Capellino signs with Gators
STHS star to play at S.F. State
By Steve Yingling
Tribune sports editor
All that was necessary to sell Vince Capellino on San Francisco State University was seeing one of the Gators’ basketball games.
“Just how hard they worked and how fast-paced it was, it intrigued me,” said the South Tahoe High senior forward. “I always wanted to play college basketball ever since I was young, so it’s going to be fun experience for me.”
The 6-foot-6 Capellino signed a letter of intent to attend San Francisco State earlier this week.
“They were always in contact with me since they started recruiting me last summer,” Capellino said. “They are a really good school, and it’s pretty close to home so my family can watch.”
Capellino averaged 17.4 points per game and nearly led the Vikings to an unexpected regional tournament berth. He was selected to the All-Sierra Nevada boys’ basketball team by representatives of Sierra Nevada Media Group newspapers, and Northern 4A League coaches chose him to the Sierra Division second team.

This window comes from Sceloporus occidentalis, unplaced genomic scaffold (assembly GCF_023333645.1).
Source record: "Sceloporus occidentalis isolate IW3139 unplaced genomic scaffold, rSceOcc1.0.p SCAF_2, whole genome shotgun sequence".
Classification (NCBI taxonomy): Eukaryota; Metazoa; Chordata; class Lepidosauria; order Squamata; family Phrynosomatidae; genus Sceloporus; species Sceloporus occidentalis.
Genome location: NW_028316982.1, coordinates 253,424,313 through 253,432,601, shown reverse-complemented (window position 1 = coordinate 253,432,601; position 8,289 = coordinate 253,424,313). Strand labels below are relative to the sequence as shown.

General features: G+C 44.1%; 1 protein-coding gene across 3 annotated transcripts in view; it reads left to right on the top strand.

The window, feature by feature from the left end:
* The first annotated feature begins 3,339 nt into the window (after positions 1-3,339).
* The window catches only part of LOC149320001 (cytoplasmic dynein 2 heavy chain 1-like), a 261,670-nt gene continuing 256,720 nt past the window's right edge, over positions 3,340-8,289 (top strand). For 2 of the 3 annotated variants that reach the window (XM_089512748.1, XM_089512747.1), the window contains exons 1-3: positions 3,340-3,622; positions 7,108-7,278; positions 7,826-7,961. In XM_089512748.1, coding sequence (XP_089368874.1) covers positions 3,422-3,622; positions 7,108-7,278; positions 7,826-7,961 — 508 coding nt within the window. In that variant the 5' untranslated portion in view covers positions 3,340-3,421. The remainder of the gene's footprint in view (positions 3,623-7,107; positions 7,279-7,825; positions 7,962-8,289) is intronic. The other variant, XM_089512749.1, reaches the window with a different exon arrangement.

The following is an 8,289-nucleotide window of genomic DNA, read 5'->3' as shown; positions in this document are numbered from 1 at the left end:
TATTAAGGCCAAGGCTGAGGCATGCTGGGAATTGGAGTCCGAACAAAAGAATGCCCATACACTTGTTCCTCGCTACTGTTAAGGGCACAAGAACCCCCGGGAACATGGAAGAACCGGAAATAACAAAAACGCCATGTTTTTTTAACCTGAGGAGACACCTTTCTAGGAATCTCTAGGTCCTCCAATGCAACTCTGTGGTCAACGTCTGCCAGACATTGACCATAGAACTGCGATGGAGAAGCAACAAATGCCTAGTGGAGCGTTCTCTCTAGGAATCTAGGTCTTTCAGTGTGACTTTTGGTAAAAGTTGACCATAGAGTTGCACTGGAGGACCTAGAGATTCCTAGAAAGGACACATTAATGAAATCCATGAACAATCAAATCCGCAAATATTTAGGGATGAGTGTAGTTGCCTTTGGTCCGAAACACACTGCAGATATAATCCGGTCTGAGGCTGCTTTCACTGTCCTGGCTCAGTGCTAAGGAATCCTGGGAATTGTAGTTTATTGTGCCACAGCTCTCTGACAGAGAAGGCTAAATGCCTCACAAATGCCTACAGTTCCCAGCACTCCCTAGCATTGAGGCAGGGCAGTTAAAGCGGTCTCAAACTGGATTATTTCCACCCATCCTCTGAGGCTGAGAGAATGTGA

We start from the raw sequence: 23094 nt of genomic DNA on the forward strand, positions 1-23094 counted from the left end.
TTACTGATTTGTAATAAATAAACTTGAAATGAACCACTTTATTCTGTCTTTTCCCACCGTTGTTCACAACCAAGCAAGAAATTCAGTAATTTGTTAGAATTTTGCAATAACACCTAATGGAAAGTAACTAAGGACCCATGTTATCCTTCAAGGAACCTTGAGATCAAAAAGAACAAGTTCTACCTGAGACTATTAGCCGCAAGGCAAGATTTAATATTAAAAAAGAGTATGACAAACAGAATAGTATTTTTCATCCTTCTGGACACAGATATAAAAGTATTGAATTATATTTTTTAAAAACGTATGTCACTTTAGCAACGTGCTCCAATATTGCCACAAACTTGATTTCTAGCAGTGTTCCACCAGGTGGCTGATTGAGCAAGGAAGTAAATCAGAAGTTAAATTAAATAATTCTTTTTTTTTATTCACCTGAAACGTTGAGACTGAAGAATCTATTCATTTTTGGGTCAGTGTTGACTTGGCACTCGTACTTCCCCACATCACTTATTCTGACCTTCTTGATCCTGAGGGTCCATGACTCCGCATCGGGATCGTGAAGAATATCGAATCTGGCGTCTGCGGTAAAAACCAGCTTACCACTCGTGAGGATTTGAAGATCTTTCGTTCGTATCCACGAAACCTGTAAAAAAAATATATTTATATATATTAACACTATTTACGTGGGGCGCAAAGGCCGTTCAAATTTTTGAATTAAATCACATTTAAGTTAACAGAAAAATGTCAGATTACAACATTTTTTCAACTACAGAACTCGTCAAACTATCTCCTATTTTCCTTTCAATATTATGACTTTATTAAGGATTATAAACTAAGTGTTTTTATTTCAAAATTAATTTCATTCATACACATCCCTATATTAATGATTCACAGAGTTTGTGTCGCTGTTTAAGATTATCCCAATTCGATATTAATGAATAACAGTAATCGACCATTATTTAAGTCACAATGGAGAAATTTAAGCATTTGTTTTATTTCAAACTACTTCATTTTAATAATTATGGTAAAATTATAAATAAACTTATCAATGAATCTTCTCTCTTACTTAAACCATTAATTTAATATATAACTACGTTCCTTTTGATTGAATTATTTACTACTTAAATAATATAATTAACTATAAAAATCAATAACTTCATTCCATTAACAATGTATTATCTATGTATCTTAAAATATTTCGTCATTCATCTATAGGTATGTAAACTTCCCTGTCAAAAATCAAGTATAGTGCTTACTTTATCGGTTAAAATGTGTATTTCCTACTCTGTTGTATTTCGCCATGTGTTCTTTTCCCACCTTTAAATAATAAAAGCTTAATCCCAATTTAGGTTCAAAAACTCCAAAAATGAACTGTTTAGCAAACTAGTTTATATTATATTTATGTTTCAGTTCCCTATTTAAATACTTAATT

“He one of those players who is going to surprise any coach that he gets to play for,” said STHS coach Chris Proctor. “He’s going to do anything they ask.”
Proctor said Capellino’s 38-point game at the Atwater tournament last year reflected his star player’s character.
“He had just scored 38 points, and he wanted to know if his defense had improved,” Proctor said. “He’s always trying to make himself better.”
Proctor said Capellino could have scored more points as a senior, but it wasn’t his style.
“He wouldn’t shoot enough,” Proctor said. “He was so unselfish. He’d pass up shots and end up making really good passes.”
The Gators finished with a 17-12 overall record last season and tied for third place in the NCAA Division II California Collegiate Athletic Association (11-9). The Gators were led by Bill Tressler, last season’s CCAA Coach of the Year.
The college basketball environment will only make Capellino better, Proctor predicts.
“He’s a raw talent that will probably respond well to that level of coaching, training and conditioning,” he said.
Capellino sees himself as a small forward, but believes he can be used as a guard as well.
“If I get my jumper a lot better, I can see myself playing two-guard,” he said.